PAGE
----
A pre-event for the civil society brought together diverse groups from all over Africa to reflect on what it means for local communities at the frontline of climate crisis whom we represent, and how we can effectively articulate their voices, their struggles and aspirations on without watering down the language which they would love to hear goes to their policy makers.
And since not everybody could travel to Addis Ababa, we heard from their representatives. I know there will be a session to present the summaries from the pre-events, but, Chair, allow me to briefly capture the spirit of yesterday’s meeting:
- A young woman from Sudan, Nisreen Eslaim, who actively participated in the peoples’ revolution which triumphed over the 30-year autocracy told us that after winning the democratic struggle, they are faced by another catastrophic ecological crisis of monumental proportion, which, last week alone, killed at least 62 people and destroyed 37,000 homes. She is now very worried that though the people had capacity to mobilise themselves to rise against tyranny, their capacity to defeat the weather-inspired floods, which have become frequent, is diminished. She wondered why the “Loss and Damage” framework she has heard in UNFCCC Negotiations has not helped them.
- Victoria, from Tanzania, shared a story of her President launching a Major Project which was criticized as potentially damaging the fragile ecosystem and against Tanzanian International Commitment to address climate change. The President is said to have rubbished the critics as people driving climate agenda, who are against Tanzanian development.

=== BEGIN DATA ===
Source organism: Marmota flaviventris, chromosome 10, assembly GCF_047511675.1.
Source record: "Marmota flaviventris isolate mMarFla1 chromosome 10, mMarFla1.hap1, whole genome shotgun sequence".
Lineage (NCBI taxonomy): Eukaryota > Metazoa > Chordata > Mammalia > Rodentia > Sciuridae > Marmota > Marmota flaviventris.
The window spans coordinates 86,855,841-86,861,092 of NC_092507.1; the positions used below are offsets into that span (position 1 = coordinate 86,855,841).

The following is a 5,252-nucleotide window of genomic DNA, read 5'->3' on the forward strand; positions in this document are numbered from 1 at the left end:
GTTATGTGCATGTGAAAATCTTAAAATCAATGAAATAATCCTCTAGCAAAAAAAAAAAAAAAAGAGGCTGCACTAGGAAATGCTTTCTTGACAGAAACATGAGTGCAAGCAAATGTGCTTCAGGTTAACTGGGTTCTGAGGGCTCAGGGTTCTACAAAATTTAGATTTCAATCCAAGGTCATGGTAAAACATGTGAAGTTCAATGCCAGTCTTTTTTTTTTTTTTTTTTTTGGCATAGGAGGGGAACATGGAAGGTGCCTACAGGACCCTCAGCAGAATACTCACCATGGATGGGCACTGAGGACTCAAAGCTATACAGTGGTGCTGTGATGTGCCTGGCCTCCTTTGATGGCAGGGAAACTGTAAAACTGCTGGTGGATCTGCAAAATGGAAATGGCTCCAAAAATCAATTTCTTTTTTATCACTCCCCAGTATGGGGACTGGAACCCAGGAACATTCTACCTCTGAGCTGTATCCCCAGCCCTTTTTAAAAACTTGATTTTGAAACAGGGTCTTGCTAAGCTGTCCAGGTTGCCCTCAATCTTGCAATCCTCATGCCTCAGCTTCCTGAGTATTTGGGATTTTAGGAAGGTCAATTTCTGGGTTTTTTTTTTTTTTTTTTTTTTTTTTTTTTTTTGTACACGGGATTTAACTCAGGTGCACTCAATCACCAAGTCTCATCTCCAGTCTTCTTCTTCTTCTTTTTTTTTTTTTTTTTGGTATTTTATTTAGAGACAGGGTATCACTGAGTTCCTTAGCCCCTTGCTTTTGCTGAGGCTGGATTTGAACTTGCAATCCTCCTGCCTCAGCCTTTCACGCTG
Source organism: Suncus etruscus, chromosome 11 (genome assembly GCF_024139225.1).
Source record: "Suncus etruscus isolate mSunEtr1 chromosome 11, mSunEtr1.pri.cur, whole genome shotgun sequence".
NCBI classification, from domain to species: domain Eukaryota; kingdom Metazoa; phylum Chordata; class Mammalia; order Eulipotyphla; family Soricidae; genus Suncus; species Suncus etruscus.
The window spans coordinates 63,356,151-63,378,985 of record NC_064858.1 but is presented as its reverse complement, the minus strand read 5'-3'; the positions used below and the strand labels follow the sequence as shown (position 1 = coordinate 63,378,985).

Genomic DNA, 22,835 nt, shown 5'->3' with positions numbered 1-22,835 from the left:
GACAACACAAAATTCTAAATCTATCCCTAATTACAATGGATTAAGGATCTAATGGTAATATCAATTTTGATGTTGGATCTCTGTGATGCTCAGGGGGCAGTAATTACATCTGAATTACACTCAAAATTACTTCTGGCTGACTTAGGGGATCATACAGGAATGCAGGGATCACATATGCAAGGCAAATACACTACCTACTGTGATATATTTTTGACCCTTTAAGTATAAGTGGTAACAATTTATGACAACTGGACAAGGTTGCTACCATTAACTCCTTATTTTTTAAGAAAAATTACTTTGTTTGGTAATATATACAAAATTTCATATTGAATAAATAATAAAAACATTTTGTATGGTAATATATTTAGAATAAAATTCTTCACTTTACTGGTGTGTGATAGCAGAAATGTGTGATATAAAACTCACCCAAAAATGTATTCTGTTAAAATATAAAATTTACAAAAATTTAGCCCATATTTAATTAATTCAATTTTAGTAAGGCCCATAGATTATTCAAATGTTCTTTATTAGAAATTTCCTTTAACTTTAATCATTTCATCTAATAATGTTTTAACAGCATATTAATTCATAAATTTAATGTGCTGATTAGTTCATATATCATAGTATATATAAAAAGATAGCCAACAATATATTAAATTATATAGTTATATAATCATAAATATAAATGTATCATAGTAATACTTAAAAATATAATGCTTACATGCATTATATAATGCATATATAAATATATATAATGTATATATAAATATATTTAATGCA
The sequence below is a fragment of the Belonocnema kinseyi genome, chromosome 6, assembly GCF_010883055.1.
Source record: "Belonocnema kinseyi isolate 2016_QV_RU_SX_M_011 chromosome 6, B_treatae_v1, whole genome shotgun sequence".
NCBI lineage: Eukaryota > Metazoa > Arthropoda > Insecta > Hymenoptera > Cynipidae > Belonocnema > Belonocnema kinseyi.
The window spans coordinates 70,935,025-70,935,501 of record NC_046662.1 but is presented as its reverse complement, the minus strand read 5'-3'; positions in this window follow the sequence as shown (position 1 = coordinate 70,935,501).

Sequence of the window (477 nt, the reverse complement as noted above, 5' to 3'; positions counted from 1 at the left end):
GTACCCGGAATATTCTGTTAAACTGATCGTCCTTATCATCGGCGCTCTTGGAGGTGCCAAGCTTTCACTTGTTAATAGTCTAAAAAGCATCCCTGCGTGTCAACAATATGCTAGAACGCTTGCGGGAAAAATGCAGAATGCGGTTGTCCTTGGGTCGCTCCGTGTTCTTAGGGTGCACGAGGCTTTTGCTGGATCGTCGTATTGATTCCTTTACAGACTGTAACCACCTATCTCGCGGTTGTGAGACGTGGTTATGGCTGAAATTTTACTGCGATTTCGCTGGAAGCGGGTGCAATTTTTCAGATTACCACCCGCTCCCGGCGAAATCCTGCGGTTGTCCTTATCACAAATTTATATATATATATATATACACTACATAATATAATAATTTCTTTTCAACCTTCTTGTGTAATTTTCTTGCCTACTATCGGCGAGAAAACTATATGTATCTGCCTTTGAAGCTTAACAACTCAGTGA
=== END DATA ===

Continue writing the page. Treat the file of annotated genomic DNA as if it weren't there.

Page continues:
These are just some of the voices from people, generally fatigued by endless negotiations, conferences and declarations which end up gathering dust on the shelves of our government Ministries as the inaction on climate change, from National to international level, linger across the board.
We have worked with the Pan African Parliament to advance our cooperation, which has crystalised into the African Climate Legislation Initiative (ACLI), an innovative and unique arrangement for the African context. This will enable us to work jointly to pursue our shared vision of responsiveness to the health of the planet and the concerns of future generations.
It is indeed good that we gather annually for this African conference. As we asked ourselves during the UN Environment Assembly in March this year in Nairobi, do we need to be meeting year after year, making declarations which we do not honour? And that is why, as civil society, we share the spirit of the UN Secretary General, as we prepare for his Special Summit on Climate Change next month, which forms the basis for this conference. He has requested our leaders to talk less during the Summit, and limit themselves to 3 concrete actions they can take to address climate change. In our considered opinion, this is the way to go; to step up climate action for a resilient Africa, and indeed globally, and to win the race as per the theme of this conference. We challenge our leaders to walk the talk, and lead from the front.